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January/February 2009

Discover more articles from this issue.

Gaining the Upper Hand

Subsidiarity and Justice for All?

A Right of Passage

Sometimes workplace religious accommodation comes slowly...

Learning About the First

Youth Alive, MUHS, and a Constitutional Moment


John Newton and Religious Liberty

The Break From Rome

The English Reformation and the Origins of Religious Diversity and Religious Freedom.

The American Advent of Benedict XVI

It wasn’t quite the Second Coming, but almost. For the six days in April that Pope Benedict XVI visited the United States, all the coverage, the...

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Published in the January/February 2009 Magazine
by Martin Trueblood

It wasn’t quite the Second Coming, but almost. For the six days in April that Pope Benedict XVI visited the United States, all the coverage, the hoopla, the accolades, the promotion, and the PR surrounding the visit could have led someone to believe that it had been Christ, and not His self-proclaimed vicar, who had come to America.

From the moment Benedict arrived at Andrews Air Force Base on the Vatican jet, nicknamed “Shepherd One,” where he was met in person by President Bush, an honor never before given to any head of state (much less a religious leader), until he left six days later from John F. Kennedy Airport in New York, when he was seen off by Vice President Dick Cheney and then Democratic presidential hopeful Hillary Rodham Clinton, the pope was feted, wined, dined, and hailed with the kind of accolades one would normally reserve for Jesus, not the pope of Rome, and certainly not in what was once deemed “Protestant” America.

It’s been a number of months now since the whirlwind tour, and the fever and mania surrounding the papal visit has long died down. Thus, with the advantage of hindsight, and the added “objectivity” that comes from the distance of time, we can better seek to answer the question What was the meaning of Pope Benedict’s visit? That is, What does the visit itself and the overwhelmingly positive response to him, not just from faithful Catholics, but from Protestants and politicians as well, say about the current state of politics and religion in America?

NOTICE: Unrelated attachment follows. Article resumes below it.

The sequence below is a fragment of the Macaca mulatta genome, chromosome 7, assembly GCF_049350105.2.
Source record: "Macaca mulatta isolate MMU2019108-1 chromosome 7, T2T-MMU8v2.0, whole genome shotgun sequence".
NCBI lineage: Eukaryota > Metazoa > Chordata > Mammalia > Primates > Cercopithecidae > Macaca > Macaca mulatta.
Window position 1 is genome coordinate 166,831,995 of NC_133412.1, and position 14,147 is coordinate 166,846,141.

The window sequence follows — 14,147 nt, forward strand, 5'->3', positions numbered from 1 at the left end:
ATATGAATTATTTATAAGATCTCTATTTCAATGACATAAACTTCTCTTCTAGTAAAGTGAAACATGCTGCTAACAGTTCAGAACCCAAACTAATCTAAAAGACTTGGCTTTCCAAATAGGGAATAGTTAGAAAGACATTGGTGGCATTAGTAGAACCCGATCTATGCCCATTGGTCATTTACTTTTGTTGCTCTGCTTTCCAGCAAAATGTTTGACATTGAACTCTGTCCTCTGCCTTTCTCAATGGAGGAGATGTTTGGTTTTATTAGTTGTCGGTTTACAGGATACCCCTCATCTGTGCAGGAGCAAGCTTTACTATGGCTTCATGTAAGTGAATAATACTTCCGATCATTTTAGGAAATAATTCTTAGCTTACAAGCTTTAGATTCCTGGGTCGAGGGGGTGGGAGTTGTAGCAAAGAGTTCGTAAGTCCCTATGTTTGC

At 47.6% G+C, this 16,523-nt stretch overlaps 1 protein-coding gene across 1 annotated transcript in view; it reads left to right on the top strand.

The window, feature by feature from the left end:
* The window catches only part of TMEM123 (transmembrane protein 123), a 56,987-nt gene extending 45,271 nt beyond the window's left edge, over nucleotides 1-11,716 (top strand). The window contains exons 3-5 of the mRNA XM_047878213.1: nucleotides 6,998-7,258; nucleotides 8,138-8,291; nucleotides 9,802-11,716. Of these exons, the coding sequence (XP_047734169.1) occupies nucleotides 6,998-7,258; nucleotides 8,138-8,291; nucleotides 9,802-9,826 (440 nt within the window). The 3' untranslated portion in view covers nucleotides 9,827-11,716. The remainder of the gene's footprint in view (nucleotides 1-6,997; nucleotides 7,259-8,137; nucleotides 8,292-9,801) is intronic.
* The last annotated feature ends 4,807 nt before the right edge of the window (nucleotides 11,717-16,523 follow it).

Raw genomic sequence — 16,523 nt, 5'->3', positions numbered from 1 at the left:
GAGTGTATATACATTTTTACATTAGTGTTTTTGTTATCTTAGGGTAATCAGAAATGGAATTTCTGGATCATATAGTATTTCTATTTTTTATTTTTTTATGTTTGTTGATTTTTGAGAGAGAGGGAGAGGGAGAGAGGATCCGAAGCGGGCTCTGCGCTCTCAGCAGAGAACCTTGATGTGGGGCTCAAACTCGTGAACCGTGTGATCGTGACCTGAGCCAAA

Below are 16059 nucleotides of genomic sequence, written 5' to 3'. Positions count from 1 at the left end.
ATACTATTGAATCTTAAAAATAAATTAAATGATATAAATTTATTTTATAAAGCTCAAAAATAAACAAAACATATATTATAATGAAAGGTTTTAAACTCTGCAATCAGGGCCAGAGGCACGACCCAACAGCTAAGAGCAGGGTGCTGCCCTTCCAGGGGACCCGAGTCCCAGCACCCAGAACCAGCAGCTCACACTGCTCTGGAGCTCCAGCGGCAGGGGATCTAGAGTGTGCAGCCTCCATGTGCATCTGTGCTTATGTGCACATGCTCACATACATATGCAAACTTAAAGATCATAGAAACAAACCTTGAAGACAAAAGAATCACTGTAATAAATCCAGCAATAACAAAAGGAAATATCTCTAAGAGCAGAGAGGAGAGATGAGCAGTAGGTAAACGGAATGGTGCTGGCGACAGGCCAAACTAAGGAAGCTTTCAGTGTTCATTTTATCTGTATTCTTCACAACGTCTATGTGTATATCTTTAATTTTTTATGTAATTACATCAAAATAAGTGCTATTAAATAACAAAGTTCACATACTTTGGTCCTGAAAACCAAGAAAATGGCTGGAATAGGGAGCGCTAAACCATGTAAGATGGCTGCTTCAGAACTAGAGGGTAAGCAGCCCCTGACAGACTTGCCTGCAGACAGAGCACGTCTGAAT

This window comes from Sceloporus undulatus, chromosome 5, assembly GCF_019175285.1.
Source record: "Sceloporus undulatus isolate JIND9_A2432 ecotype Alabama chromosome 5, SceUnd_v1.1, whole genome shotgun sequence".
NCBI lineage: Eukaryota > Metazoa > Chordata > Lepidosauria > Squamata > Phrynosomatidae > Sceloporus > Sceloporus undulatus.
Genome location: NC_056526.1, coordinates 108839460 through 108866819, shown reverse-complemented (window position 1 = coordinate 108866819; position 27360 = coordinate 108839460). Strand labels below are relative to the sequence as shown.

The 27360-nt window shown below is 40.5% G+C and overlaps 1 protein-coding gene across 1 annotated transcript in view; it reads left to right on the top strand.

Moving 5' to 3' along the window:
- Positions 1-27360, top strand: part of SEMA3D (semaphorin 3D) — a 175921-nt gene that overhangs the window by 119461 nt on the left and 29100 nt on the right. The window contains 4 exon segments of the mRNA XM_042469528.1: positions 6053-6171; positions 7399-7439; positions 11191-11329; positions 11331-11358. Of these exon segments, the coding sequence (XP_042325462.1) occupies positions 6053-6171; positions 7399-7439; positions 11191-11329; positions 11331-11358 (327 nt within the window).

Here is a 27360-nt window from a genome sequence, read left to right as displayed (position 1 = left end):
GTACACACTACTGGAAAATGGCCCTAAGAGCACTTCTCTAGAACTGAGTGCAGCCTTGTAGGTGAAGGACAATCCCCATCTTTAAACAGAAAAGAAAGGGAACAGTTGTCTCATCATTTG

Pope Benedict XVI greets people in the crowd after celebrating Mass at Yankee Stadium in New York on April 20, 2008. CHANG W. LEE/AFP/Getty Images


As Bob Dylan once wrote, “The times, they are a-changing,” and perhaps few things reveal that change, at least in the American religious world, more than the effusive and gracious welcome Benedict received on his first trip, as pope, to the United States.

Of course, the stage had been set from his predecessor, John Paul II, whose triumphal tours of the United States, the first in 1979, heralded a radical shift in the American attitude toward the Roman Catholic Church. It wasn’t so much that John Paul’s charm and charisma changed American attitudes toward Rome (though no doubt to some degree it did); rather, the force of his charm and personality simply brought out what has been brewing for years now, which was that the fervent nativism and anti- Catholicism that had so long been a powerful subtext in American society was all but dead.

Social scientists can debate the reasons for the change because, like all social issues, it’s no doubt fairly complicated. But one reason is that the strong Protestant hold on American culture and thought has for many decades simply been dying away. And, because Protestantism itself—originally founded on a revolt, a bitter one at that, against Roman Catholicism—was the main carrier of anti- Roman sentiment, it is only natural that as the influence of Protestant thinking has waned, so has anti-Catholic sentiment waned.

Even more consequentially, there has been a slow but steady change within Protestantism itself regarding Rome. From the time of Martin Luther, pretty much into the early decades of the twentieth century, many Protestants—particularly fundamentalists and to a degree evangelicals—railed against Rome as the antichrist, as one of the beast powers in the book of Revelation (beasts in Bible prophecy are usually understood as religious and/ or political powers), as the “great whore of Babylon,” and the like. The Reformation itself was grounded on two crucial planks: salvation by faith alone, and Rome as the antichrist. Martin Luther (in his own inimitable style) had called the pope “the head of the accursed church of all the worst scoundrels on earth,” “a vicar of the devil,” “an adversary of Christ,” the “antichrist,” and “the man of sin.” And those were his softer comments! The point is, the animosity toward Rome was deep and unrelenting.

Though today, the first plank still holds (somewhat), the second plank, that of Rome as the biblical boogeyman, has almost (but not entirely) vanished from Protestant theology and thinking. One of the greatest examples of this change was seen about 10 years ago when a conservative Protestant evangelist named Jack Van Impe released a video in which he urged Protestants to support Pope John Paul II against “apostates” in the Catholic Church who were opposed to John Paul’s (to quote Impe) “conservatism on doctrines and morals.”

A Protestant evangelist asking other Protestants to support a conservative pope on the question of doctrine and morals?

Dylan wasn’t kidding about times “a-changing,” was he?

Benedict’s Visit

Thus, Benedict didn’t arrive in the United States in a vacuum. He was the beneficiary of a radical change in Protestant and, hence, American thought and attitudes. To a certain degree, the stage had already been set. He just needed to play the role expected of him, and that he did masterly. He’s no John Paul II; then again, he didn’t need to be. Benedict XVI did just fine.

Though very conservative on doctrinal matters (before becoming the 265th Roman pontiff, Cardinal Joseph Ratzinger was the prefect of the Congregation for the Doctrine of the Faith—the top theological post at the Holy See, the body that had carried out the Inquisition), he was able to strike a conciliatory-enough tone regarding the relationship between Rome and other Protestant churches, and with the Jews as well.